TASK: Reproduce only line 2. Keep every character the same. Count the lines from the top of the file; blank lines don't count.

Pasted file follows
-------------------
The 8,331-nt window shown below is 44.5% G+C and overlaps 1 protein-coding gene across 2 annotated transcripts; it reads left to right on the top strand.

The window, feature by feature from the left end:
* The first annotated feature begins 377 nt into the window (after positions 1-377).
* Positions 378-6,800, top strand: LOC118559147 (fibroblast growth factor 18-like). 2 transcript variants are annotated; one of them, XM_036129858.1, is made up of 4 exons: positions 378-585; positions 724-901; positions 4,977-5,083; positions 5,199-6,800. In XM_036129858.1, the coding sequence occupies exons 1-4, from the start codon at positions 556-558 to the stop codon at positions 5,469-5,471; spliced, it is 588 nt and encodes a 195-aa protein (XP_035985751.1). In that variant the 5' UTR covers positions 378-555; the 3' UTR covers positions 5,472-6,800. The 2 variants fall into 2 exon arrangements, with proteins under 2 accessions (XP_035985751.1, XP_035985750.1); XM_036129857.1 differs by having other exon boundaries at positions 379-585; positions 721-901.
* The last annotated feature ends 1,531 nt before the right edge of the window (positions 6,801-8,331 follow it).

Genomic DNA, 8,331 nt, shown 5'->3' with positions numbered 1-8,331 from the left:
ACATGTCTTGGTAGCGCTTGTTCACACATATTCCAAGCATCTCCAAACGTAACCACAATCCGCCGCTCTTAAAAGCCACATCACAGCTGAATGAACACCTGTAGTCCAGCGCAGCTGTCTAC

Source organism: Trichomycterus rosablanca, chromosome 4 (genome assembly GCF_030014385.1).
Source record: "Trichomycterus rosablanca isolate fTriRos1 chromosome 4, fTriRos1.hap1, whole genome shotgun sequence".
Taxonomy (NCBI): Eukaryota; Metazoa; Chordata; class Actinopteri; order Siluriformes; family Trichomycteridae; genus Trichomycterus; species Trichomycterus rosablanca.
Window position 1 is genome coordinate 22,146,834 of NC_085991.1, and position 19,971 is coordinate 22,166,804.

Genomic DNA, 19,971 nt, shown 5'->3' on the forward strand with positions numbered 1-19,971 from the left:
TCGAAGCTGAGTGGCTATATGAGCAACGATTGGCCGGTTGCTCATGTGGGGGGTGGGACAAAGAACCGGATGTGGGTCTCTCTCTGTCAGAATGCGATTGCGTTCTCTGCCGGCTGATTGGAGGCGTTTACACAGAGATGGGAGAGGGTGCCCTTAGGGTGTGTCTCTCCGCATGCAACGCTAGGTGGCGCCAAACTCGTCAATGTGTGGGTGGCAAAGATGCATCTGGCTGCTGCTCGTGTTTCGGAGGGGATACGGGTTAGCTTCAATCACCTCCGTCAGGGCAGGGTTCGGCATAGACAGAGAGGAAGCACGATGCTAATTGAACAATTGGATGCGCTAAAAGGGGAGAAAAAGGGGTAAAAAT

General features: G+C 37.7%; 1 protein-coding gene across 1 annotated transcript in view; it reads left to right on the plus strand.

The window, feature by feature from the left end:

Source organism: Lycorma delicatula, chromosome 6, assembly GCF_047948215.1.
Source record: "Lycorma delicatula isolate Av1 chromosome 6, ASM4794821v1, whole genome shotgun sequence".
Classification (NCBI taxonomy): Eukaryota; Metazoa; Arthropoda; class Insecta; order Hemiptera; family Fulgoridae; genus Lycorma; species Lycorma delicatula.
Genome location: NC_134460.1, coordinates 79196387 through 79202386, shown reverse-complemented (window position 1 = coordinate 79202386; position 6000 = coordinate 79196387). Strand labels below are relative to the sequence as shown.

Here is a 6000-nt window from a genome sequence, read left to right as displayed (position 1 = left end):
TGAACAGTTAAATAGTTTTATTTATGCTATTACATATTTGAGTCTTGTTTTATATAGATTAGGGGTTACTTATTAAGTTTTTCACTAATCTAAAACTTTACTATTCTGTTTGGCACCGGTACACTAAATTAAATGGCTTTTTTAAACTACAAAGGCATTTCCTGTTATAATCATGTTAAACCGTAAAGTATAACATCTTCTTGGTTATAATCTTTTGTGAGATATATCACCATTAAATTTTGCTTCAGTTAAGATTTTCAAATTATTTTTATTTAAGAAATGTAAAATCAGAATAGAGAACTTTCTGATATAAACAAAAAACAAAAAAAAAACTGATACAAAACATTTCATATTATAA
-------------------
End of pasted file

The window, feature by feature from the left end: